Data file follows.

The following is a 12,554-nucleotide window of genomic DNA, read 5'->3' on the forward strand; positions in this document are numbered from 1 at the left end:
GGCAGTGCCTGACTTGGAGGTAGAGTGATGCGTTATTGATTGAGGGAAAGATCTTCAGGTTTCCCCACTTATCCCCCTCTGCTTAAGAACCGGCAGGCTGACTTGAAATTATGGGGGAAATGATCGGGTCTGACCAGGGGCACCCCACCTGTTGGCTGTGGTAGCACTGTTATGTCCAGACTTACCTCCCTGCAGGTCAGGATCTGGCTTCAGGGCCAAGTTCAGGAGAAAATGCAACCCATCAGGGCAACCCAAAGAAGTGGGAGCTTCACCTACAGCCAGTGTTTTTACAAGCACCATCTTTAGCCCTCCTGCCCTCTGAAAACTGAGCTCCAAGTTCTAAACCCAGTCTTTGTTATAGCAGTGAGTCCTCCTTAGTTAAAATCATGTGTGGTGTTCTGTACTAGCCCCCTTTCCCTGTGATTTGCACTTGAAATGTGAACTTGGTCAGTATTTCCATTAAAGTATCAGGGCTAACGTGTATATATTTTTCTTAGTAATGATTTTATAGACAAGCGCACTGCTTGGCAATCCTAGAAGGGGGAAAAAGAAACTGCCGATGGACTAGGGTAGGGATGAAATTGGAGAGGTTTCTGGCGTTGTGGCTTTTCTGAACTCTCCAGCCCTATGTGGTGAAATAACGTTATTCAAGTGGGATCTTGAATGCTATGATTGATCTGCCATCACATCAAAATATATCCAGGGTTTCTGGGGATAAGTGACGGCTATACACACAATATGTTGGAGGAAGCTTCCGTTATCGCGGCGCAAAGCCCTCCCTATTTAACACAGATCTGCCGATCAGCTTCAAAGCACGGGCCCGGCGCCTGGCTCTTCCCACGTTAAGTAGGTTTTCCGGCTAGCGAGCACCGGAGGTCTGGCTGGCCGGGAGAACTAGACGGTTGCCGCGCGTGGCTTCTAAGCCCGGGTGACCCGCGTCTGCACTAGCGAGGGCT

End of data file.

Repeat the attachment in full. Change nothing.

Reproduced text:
The following is a 12,554-nucleotide window of genomic DNA, read 5'->3' on the forward strand; positions in this document are numbered from 1 at the left end:
GGCAGTGCCTGACTTGGAGGTAGAGTGATGCGTTATTGATTGAGGGAAAGATCTTCAGGTTTCCCCACTTATCCCCCTCTGCTTAAGAACCGGCAGGCTGACTTGAAATTATGGGGGAAATGATCGGGTCTGACCAGGGGCACCCCACCTGTTGGCTGTGGTAGCACTGTTATGTCCAGACTTACCTCCCTGCAGGTCAGGATCTGGCTTCAGGGCCAAGTTCAGGAGAAAATGCAACCCATCAGGGCAACCCAAAGAAGTGGGAGCTTCACCTACAGCCAGTGTTTTTACAAGCACCATCTTTAGCCCTCCTGCCCTCTGAAAACTGAGCTCCAAGTTCTAAACCCAGTCTTTGTTATAGCAGTGAGTCCTCCTTAGTTAAAATCATGTGTGGTGTTCTGTACTAGCCCCCTTTCCCTGTGATTTGCACTTGAAATGTGAACTTGGTCAGTATTTCCATTAAAGTATCAGGGCTAACGTGTATATATTTTTCTTAGTAATGATTTTATAGACAAGCGCACTGCTTGGCAATCCTAGAAGGGGGAAAAAGAAACTGCCGATGGACTAGGGTAGGGATGAAATTGGAGAGGTTTCTGGCGTTGTGGCTTTTCTGAACTCTCCAGCCCTATGTGGTGAAATAACGTTATTCAAGTGGGATCTTGAATGCTATGATTGATCTGCCATCACATCAAAATATATCCAGGGTTTCTGGGGATAAGTGACGGCTATACACACAATATGTTGGAGGAAGCTTCCGTTATCGCGGCGCAAAGCCCTCCCTATTTAACACAGATCTGCCGATCAGCTTCAAAGCACGGGCCCGGCGCCTGGCTCTTCCCACGTTAAGTAGGTTTTCCGGCTAGCGAGCACCGGAGGTCTGGCTGGCCGGGAGAACTAGACGGTTGCCGCGCGTGGCTTCTAAGCCCGGGTGACCCGCGTCTGCACTAGCGAGGGCT